FiRenzi

Former provincial president claims Palazzo Vecchio

Editorial Staff
June 18, 2009

With 59.99 percent of the votes, 34-year-old Matteo Renzi was elected mayor of Florence in a run-off vote, held on June 21 and 22. Renzi claimed the victory over his centre-right rival Giovanni Galli, who received 40.04 percent of the votes. Voter turnout in Florence was 58,92 percent compared to the 73,86 percent of Florentines who flocked to the polls on June 6 and 7. 

 

Renzi and his supporters celebrated the triumph in Florence's Piazza SS Annunziata on June 22. In his victory speech, the former president of the province of Florence thanked both supporters and opponents, including rival Galli who, according to Renzi, ‘obtained an excellent result' in the run-off ballot. A special thanks went to former mayor Leonardo Domenici, who will was elected a Minister of Parliament at the European Union in the first June 2009 ballot.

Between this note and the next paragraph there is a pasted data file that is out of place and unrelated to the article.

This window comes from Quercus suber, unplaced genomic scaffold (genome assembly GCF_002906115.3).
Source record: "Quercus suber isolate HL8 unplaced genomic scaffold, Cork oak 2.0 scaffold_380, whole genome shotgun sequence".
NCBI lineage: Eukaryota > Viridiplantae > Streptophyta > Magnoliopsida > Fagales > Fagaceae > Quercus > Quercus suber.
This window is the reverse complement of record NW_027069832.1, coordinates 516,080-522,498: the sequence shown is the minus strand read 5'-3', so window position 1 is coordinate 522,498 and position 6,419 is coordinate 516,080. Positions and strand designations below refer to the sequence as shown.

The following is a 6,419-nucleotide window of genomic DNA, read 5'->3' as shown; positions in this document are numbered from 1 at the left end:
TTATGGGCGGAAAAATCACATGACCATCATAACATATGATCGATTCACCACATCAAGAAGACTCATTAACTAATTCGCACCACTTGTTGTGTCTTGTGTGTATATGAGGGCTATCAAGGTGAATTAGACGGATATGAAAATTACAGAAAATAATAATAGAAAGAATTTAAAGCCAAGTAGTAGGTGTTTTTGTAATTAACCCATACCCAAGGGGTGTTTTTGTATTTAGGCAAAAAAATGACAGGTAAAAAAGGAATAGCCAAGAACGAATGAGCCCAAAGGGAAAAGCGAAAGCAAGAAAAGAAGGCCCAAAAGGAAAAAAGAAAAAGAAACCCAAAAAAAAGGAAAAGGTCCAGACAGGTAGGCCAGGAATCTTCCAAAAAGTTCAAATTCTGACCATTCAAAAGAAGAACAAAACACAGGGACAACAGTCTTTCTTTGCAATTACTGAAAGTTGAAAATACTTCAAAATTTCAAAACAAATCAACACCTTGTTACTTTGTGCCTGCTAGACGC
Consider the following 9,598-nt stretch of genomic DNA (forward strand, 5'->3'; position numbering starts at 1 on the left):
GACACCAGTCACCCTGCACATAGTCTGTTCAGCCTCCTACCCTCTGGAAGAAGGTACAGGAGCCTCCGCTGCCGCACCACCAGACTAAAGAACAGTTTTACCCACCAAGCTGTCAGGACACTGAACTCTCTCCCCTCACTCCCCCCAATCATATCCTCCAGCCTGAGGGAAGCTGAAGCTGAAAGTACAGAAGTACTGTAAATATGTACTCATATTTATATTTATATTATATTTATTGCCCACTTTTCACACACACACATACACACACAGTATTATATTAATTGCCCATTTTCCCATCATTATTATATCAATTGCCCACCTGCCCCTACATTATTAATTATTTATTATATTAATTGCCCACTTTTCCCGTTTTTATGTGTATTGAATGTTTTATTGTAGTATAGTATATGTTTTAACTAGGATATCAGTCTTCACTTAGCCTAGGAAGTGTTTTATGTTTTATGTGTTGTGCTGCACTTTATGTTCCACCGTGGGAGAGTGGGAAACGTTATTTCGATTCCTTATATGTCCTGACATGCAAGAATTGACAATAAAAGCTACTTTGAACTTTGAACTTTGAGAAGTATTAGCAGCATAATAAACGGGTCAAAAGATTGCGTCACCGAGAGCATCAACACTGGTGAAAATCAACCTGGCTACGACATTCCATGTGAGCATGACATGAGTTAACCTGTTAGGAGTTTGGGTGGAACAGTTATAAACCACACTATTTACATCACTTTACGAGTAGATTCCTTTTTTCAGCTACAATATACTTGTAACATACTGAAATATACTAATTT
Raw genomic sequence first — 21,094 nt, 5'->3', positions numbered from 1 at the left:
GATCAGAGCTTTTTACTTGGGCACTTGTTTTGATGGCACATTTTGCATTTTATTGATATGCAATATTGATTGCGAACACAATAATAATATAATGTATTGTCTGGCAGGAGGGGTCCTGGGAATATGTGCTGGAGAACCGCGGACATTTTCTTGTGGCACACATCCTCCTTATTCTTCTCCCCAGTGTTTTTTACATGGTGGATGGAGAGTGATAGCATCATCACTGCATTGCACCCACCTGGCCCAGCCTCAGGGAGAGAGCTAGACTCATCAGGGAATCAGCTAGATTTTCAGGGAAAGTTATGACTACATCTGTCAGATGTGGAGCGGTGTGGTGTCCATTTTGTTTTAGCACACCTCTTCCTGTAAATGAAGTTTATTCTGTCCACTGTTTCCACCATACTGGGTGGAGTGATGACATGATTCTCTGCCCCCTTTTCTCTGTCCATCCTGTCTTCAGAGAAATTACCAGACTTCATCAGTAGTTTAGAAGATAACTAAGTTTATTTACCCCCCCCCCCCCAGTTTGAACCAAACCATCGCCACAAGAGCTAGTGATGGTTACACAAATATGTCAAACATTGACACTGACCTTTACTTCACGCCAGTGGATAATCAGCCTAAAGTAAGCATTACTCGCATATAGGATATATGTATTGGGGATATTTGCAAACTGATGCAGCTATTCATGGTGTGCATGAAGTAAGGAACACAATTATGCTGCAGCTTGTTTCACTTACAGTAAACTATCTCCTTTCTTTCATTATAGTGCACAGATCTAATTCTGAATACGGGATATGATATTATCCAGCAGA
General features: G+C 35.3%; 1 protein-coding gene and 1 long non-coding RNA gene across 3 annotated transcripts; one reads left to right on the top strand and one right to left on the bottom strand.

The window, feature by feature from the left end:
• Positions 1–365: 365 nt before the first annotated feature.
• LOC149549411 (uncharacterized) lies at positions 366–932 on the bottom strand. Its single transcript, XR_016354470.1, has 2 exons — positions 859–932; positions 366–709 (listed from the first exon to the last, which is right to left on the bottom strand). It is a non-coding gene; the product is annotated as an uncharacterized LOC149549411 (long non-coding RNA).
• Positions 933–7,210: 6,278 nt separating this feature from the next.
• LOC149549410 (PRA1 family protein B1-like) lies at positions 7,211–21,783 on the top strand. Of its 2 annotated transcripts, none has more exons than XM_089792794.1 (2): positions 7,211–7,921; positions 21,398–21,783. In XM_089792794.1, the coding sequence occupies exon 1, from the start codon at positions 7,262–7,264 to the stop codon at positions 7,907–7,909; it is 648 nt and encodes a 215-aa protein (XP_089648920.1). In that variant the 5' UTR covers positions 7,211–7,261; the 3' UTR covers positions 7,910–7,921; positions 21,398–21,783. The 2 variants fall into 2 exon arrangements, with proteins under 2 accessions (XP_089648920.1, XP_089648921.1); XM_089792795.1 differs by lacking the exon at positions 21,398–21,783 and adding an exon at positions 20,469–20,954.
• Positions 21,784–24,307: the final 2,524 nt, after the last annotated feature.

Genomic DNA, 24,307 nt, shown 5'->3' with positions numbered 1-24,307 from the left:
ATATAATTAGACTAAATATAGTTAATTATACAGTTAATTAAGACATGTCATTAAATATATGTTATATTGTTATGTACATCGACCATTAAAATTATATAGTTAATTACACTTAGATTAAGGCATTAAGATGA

Renzi dedicated his win to extraordinary women, both past and present, from Burmese human rights activist Aung San Suu Kyi and the young Iranian woman killed in recent protests known only as ‘Neda', to Anna Maria Luisa dei Medici, also known as Elettrice Palatina. He finished by asserting that once the festivities were over, he would get straight to work: ‘Starting tomorrow, we will work to bring Florence into the future'.

 

Although the centre-right candidate Galli was unable to divest one of Italy's most notorious ‘fortresses of the left', he promised to lead the opposition responsibly, continuing to dialogue with Renzi for the ‘good of Florence': ‘I will be the obsession of Renzi for the next five years. Florence is not ready yet, though receiving 40 percent of the votes is an important result. I will be part of the opposition but I will not oppose everything, which is what we are used to in Italy . If I had been voted mayor, I would have accepted any proposal that was advanced for the good of the city. I intend to follow through with this idea; I will not pay attention to political inclinations, but instead work to advance things that are in the best interests of Florence', Galli said in his post-election speech.

 

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